This past weekend has provided a few new insights into what Dick Cheney’s policy of ‘working the dark side’ actually entailed and offered a piquant example of the law of unintended consequences.
Human Rights Watch (HRW) was able to gain access to the headquarters of Libyan Intelligence after the organization’s building in Tripoli fell to rebel control. HRW’s researcher found files detailing the relationship that developed between the CIA and Gadhafi’s external intelligence service in the years after September 11th.
It is worth recalling that Libyan Intelligence had been behind (among other crimes) the murder of a British policewoman in London in 1984, two US servicemen in Berlin in 1986, and the downing of Pan Am 103 over Lockerbie in 1988, which resulted in 270 fatalities.
Libya also supplied the Provisional IRA with major arms shipments, including AK 47s, heavy machine guns and Semtex explosives, for over two decades.
While Libya’s relationship with the West certainly improved in the 2000s, there was no suggestion that Gadhafi’s dismissive attitude towards human rights had similarly evolved.
President Bush’s Press Secretary Ari Fleischer acknowledged as much in this April 2003 comment on the composition of the UN Human Rights Commission:
“[The] Commission cannot expect to have Libya be its chair, to reelect Cuba, and not have people wonder if they really do stand for human rights.”
Yet, at the same time that Fleischer was criticizing the UN, the CIA was arranging to render terrorism suspects to Libya where they could be jointly interrogated by Libyan and US intelligence officers.
In one memo discovered by HRW, the CIA’s former Deputy Director of Operations Stephen Kappes wrote to the Head of Libyan Intelligence, Moussa Koussa:
“We are eager to work with you in the questioning of the terrorist we recently rendered to your country.”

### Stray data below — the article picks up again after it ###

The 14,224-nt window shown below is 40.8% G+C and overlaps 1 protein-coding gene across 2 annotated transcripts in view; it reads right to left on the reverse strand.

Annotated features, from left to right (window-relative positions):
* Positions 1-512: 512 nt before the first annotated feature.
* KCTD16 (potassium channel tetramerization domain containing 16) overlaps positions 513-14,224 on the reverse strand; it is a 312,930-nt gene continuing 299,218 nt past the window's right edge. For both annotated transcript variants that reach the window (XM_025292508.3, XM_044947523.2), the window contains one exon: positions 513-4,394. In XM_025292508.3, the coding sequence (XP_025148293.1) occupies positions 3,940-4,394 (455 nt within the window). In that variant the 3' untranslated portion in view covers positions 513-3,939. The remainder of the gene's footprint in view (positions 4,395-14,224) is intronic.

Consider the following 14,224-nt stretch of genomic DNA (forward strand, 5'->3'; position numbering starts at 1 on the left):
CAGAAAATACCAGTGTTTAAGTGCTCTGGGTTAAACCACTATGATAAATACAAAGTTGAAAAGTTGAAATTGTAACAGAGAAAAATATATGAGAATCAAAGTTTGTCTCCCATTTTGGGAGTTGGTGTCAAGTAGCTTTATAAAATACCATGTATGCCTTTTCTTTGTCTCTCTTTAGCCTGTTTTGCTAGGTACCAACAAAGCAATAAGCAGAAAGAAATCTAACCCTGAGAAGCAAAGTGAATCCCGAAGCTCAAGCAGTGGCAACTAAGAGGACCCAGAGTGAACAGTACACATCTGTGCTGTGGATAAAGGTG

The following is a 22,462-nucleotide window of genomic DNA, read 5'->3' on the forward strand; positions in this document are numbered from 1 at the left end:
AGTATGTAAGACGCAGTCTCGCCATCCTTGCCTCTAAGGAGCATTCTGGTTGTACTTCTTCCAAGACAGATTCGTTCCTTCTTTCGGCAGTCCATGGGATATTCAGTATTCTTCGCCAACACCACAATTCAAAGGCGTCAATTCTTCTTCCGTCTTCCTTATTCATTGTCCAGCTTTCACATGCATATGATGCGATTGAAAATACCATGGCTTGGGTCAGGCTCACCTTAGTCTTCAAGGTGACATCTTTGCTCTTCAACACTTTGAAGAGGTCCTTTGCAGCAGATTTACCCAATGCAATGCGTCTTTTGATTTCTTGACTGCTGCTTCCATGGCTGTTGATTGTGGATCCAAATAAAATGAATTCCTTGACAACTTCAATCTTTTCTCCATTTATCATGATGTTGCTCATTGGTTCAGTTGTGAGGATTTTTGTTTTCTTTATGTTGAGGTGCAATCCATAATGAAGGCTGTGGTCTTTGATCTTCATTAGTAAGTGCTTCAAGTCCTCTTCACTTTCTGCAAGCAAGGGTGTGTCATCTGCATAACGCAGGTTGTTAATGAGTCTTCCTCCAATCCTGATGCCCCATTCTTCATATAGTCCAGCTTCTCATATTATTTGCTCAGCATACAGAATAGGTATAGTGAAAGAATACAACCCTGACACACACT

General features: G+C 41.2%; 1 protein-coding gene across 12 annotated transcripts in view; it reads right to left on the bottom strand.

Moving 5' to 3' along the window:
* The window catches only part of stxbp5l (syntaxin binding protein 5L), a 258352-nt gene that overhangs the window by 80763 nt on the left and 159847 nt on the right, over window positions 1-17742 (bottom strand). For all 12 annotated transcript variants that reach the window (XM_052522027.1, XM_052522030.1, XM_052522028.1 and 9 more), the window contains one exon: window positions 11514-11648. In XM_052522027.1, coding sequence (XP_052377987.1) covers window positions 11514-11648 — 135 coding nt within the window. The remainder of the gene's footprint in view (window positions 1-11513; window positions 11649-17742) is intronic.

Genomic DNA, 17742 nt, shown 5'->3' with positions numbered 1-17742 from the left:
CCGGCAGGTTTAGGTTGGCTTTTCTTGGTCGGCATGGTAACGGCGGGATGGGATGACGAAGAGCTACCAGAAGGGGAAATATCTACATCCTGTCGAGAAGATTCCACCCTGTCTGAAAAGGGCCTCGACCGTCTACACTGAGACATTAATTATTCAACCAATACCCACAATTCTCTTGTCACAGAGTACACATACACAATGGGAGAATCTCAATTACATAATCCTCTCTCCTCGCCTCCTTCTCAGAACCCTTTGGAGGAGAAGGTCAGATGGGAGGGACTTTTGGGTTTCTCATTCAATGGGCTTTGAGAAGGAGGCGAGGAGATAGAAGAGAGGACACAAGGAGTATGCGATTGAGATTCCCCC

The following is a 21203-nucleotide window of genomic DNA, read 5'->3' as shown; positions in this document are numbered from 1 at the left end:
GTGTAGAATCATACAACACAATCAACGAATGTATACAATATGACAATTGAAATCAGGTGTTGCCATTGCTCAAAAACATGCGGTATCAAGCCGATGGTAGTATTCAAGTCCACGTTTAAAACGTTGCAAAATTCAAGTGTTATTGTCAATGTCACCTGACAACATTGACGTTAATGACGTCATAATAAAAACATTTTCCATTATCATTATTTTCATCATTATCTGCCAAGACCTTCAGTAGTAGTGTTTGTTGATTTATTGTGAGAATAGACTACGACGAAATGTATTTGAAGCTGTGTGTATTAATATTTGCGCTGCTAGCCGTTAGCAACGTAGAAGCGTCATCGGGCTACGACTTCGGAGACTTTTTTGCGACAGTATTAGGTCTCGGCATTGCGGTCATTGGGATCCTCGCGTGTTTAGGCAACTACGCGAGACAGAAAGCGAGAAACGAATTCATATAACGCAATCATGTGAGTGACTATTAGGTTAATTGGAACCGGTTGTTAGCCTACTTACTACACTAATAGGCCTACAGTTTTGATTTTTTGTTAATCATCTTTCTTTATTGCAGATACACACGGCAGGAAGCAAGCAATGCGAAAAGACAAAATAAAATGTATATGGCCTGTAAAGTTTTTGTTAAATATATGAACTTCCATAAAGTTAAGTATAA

Seeking to head off criticism at the weekend, US officials claimed that they sought assurances that the human rights of rendered individuals would be protected, and indeed communications between the CIA and Libyan intelligence have language seeking to indemnify the Agency from subsequent allegations of mistreatment.
In essence, the US got lawyered up and is now channeling Claude Rains’ Vichy police chief in the movie Casablanca who closed Bogart’s nightclub for unlicensed gambling, even as he pocketed his winnings from the roulette table, with the immortally cynical line:
“I am shocked, shocked that there is gambling going on here.”
Unfortunately for the US government, a victim of the extraordinary rendition program, Abdel Hakim Belhaj, also went public last weekend with a graphic account of his own experiences, which demonstrate all too vividly just how empty the charade of diplomatic assurances actually was.
And here comes the twist: Belhaj is now head of the Libyan rebels’ military committee for restoring order in Tripoli, a position he holds courtesy of US and NATO airstrikes to oust Colonel Gadhafi from power.
Belhaj is a former commander of the Libyan Islamic Fighting Group (LIFG), which waged a low-level insurgency campaign against Gadhafi in the 1990s. The LIFG was defeated by Gadhafi in 1998 and its leadership fled to Taliban-controlled Afghanistan. There are reported connections between LIFG and Al Qaeda in this period. Now, he’s family.
Belhaj claims that in 2004 he was abducted in Malaysia, tortured in a CIA ‘black site’ in Thailand and then rendered to Colonel Gadhafi’s Libya where was held in solitary confinement for 6 years and repeatedly tortured by Libyan officials.
Amazingly, Belhaj doesn’t want revenge – he wants justice:
“If one day there is a legal way, I would like to see my torturers brought to court.”
He may yet get his wish. A British public inquiry into the treatment of ‘suspected terrorists’ overseas has already announced that it will examine Belhaj’s case.
And the CIA might have got away with it too, if hadn’t been for those meddling rebels…